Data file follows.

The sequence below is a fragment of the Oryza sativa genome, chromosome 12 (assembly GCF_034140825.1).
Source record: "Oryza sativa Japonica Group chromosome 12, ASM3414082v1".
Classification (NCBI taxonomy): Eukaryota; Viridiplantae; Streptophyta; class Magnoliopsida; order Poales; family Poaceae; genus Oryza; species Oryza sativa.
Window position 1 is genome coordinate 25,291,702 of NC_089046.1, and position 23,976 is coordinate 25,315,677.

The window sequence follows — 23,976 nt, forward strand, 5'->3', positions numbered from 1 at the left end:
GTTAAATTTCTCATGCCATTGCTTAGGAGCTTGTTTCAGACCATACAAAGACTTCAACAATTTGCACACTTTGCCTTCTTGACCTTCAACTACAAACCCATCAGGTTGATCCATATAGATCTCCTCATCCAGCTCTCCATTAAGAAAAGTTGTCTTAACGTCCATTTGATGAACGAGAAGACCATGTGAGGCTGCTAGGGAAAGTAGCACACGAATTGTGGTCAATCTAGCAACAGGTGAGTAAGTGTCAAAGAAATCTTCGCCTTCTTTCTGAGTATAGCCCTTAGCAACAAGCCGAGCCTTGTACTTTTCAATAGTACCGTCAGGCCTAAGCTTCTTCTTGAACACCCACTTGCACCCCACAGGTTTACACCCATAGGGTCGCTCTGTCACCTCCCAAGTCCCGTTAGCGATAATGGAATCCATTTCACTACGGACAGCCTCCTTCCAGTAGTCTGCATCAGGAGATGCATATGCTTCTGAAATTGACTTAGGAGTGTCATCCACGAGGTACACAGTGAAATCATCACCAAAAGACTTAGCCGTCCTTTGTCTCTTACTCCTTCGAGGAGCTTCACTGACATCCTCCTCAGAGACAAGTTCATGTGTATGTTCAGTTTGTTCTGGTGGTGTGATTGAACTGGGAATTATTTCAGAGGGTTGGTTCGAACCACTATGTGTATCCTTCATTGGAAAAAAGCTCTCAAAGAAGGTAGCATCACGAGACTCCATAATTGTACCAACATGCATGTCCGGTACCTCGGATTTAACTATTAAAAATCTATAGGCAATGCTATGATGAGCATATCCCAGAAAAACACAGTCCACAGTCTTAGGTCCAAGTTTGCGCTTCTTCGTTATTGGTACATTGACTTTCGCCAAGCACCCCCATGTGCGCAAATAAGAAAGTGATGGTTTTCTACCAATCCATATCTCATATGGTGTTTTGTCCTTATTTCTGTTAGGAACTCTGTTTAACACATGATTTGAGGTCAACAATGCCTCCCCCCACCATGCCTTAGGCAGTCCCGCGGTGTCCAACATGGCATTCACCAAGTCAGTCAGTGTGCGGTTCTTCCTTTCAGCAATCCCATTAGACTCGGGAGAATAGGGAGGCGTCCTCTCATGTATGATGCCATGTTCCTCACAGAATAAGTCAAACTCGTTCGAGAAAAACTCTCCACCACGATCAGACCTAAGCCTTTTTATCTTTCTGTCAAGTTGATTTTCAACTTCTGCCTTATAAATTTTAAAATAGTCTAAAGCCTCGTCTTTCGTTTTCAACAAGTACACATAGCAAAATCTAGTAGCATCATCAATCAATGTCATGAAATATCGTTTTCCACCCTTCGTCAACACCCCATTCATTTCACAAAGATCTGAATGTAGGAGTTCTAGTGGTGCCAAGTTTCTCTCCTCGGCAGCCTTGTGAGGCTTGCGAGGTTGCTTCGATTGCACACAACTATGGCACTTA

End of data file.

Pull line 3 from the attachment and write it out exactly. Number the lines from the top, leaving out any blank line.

Classification (NCBI taxonomy): Eukaryota; Viridiplantae; Streptophyta; class Magnoliopsida; order Poales; family Poaceae; genus Oryza; species Oryza sativa.